Work With Your Dreams
A DIFFERENT WORLD
In ancient times, dreams were thought to be sent by the gods. When we work with them, it is easy to understand why. Dreams are wondrous and mysterious. They offer messages and gifts. They take us into a different world, with different rules – a magical world that is likely to vanish like Cinderella’s finery if we so much as clean our teeth before writing down what we experienced there. In this chapter we will learn how to enter that world with awareness and bring its treasures back to use in the waking world.
It would be useful to start with a very brief introduction to the pioneering work in this field done by the Austrian psychoanalyst, Sigmund Freud and his Swiss contemporary Carl Jung. Their work underpins all the methods and approaches I will be describing in this chapter.
Freud and dreams
Sigmund Freud had enormous respect for dreams, and considered his book The Interpretation of Dreams to be his most important work. The hundreds of dreams transcribed in it make it a rich resource for writers. Freud’s studies confirmed his view that nothing we have experienced is ever fully lost to us. Events which are inaccessible to conscious memory, remain in a vast subconscious store which can be tapped through dreams and visualisation. Even the most trivial details are retrievable: ‘the wart on the forehead of a stranger’ as he puts it.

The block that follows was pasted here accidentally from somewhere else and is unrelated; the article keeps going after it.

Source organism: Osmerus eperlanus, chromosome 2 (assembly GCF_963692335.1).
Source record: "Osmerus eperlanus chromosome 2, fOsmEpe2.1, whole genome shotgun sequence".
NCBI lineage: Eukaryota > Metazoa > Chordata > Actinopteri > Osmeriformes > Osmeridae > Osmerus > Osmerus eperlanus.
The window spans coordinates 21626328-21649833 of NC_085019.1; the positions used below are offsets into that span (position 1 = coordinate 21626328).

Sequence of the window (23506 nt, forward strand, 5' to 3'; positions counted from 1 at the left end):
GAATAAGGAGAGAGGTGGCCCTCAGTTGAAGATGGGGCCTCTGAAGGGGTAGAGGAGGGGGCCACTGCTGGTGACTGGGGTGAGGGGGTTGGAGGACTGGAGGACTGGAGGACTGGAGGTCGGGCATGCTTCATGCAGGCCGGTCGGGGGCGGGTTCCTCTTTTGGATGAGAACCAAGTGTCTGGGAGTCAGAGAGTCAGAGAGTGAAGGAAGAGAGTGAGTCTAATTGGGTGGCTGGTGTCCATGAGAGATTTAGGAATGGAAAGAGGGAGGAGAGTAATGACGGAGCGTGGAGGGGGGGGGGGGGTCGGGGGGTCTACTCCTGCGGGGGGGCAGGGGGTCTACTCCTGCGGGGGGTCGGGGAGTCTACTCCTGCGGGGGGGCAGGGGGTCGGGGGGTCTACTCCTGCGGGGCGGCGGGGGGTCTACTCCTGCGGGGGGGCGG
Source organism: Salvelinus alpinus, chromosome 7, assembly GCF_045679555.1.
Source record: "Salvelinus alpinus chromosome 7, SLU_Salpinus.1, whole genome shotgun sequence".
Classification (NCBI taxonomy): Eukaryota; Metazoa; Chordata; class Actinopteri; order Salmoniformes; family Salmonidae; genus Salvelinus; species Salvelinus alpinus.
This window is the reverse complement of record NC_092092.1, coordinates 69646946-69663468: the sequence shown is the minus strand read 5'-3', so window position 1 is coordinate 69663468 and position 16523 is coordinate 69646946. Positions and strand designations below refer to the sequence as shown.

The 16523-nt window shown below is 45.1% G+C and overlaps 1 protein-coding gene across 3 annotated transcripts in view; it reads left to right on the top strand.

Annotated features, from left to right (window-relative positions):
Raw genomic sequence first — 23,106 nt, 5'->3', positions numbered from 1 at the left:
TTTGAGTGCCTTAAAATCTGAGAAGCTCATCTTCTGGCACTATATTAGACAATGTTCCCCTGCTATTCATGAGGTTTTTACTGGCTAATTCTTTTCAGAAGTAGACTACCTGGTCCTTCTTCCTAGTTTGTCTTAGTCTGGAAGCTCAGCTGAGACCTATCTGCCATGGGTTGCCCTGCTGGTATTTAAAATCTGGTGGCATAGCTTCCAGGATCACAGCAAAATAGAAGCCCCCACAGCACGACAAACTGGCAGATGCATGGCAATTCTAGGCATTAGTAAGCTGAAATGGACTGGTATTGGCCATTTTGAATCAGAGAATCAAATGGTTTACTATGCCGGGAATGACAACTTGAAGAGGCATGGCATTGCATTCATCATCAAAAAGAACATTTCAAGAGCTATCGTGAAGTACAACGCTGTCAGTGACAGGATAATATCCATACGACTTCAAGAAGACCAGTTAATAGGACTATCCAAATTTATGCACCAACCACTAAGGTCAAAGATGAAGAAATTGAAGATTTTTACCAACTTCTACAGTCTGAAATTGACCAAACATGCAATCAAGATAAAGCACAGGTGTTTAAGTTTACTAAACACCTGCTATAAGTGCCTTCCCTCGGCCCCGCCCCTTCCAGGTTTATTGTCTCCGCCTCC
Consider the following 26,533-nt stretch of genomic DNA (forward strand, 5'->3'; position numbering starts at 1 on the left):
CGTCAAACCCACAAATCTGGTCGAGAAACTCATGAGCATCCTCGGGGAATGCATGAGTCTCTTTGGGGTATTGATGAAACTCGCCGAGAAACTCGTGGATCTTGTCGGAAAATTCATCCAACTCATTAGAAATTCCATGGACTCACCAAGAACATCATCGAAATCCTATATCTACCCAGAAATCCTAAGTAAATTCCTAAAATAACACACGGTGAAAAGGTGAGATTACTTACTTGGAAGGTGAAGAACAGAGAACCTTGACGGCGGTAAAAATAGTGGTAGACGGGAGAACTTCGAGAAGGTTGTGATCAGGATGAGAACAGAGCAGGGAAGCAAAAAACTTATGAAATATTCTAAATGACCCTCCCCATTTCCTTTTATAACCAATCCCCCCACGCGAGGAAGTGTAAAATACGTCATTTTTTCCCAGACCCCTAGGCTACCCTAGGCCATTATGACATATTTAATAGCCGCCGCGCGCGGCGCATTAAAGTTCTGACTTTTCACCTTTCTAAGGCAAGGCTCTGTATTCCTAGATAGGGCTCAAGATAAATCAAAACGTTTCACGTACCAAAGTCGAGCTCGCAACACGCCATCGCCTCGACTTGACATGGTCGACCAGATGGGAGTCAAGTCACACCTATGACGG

Such details are truly ‘gifts from the gods’ to a writer. That wart might be the very thing that wins the Booker Prize!
Jung and dreams
Carl Jung also placed great emphasis on dreams. In the second half of his book Dreams, he relates individual dream symbols to mythology and alchemy. Again, this is a rich resource for writers. Jung gave us the theory explored in Chapter 3, in relation to visualisation – that all elements of the dream represent aspects of the dreamer’s personality. We will be looking at a number of ways of working with this, later in the chapter.
In order to open himself fully to what a dream had to offer, Jung would start from the premise have no idea what this means. To get to the heart of the image and extract its full meaning, Jung would say to his client ‘Suppose I knew nothing at all about a . . . Describe it to me in the greatest possible detail’. This open approach is yet another way in which we can surprise ourselves rather than limit our possibilities to what we ‘know’.